“This is highly irresponsible,” she said. “It follows this pattern of this administration ignoring science and scientists.” Of the incoming Biden administration, she said, “I truly, truly hope they revise the rule. The evidence is there. It’s so bad.”
The new rule retains a standard enacted in 2012, during the Obama administration. That rule limited the pollution of industrial fine soot particles — each about 1/30th the width of a human hair, but associated with heart attacks, strokes and premature deaths — to 12 micrograms per cubic meter.
When E.P.A. scientists conducted that mandatory review, many concluded that if the federal government tightened that standard to about nine micrograms per cubic meter, more than 10,000 American lives could be saved a year.
In a draft 457-page scientific assessment of the risks associated with keeping or strengthening the fine soot pollution rule, career scientists at the E.P.A. estimated that the current standard is “associated with 45,000 deaths” annually. The scientists wrote that if the rule were tightened to nine micrograms per cubic meter, annual deaths would fall by about 27 percent, or 12,150 people a year.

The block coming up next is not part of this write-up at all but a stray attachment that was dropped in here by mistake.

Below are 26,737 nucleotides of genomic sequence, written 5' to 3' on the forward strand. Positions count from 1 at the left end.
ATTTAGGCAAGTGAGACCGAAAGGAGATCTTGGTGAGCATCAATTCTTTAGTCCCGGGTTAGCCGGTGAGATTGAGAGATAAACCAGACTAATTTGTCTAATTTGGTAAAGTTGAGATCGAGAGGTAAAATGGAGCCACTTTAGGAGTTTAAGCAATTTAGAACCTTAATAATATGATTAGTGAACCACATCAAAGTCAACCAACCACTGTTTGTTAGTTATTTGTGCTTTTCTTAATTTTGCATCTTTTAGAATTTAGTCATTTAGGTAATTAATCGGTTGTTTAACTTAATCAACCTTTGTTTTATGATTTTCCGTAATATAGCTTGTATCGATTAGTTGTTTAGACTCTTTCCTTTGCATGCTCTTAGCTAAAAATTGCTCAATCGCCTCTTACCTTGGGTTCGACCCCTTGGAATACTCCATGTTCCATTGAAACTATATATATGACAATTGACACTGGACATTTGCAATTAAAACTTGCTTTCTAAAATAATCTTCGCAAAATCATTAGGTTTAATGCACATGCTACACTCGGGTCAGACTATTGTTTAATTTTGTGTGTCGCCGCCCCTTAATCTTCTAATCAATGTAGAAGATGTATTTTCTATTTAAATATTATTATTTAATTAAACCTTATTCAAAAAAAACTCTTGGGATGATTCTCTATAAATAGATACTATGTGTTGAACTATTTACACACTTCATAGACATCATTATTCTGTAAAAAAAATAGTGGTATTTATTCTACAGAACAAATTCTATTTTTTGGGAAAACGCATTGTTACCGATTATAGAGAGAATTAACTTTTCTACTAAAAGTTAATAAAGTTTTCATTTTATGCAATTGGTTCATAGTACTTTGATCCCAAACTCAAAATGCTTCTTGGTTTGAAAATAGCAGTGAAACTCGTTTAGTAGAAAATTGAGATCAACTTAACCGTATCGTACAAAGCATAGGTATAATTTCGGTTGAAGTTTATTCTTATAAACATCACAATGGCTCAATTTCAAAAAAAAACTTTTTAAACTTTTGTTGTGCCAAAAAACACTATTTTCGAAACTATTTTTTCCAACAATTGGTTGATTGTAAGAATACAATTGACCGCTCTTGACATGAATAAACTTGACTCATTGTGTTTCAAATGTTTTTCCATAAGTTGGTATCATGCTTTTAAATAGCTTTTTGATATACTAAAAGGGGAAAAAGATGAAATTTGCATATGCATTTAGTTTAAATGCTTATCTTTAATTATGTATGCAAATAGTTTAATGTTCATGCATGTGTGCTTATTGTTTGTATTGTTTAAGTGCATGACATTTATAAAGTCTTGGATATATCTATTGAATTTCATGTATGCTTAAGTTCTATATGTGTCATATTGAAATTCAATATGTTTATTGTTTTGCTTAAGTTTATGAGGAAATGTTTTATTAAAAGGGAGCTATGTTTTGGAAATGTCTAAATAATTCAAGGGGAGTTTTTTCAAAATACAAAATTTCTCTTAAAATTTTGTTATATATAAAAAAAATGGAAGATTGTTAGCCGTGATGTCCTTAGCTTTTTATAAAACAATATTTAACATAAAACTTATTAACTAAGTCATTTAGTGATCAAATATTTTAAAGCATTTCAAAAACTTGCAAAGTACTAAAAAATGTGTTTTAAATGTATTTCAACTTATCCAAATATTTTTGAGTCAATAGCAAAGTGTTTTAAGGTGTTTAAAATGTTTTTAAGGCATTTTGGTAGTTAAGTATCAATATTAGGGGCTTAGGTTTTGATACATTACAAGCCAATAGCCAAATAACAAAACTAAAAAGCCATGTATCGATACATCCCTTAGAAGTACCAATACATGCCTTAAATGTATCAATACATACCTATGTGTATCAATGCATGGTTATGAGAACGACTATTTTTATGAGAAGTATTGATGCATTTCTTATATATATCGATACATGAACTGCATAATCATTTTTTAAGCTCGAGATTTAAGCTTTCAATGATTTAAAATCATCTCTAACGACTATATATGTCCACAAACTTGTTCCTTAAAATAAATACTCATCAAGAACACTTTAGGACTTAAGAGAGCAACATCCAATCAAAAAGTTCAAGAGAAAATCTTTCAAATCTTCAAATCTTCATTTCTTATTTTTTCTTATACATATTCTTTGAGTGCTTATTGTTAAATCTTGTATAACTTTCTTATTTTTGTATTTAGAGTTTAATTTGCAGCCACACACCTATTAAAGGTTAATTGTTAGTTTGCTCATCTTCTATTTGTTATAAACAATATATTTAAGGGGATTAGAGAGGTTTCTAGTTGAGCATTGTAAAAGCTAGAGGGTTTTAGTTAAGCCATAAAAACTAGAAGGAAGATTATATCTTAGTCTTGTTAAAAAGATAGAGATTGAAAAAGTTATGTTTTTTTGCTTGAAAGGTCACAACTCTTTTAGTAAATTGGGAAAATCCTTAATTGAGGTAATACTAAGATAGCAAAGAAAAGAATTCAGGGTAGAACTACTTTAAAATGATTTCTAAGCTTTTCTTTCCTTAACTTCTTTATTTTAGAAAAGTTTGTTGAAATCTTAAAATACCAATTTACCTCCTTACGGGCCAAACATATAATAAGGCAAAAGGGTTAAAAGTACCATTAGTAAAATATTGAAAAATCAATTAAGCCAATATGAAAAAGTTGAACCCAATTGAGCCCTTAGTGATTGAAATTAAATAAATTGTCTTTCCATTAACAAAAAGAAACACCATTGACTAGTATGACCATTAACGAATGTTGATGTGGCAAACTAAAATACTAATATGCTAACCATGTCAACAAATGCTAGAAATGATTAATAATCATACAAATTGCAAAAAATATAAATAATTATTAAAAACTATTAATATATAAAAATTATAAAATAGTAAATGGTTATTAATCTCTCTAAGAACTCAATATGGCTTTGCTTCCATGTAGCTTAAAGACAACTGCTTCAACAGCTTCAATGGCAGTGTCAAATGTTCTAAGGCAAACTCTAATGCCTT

After the publication of that report, numerous industries, including oil and coal companies, automakers and chemical manufacturers, urged the Trump administration to disregard the findings and not tighten the rule.
In a November 2019 public comment submitted by 13 industry groups, including the American Petroleum Institute, the U.S. Chamber of Commerce, the National Mining Association and the Alliance of Automobile Manufacturers, the industry representatives wrote, “significant uncertainty remains about the relationship between exposure to PM 2.5 and adverse effects on public health.”
The E.P.A.’s leaders agreed with the industries’ assessment. In December last year, a seven-member E.P.A. advisory panel, composed mostly of members appointed by Trump administration, told Mr. Wheeler the career scientists’ findings were not conclusive enough to support tightening the rule. A final version of the scientists’ report, published in January to preview the still-unpublished rule, does say the rule as it stands contributes to 45,000 deaths annually, but it also says only that tightening it would reduce “health risks,” not deaths.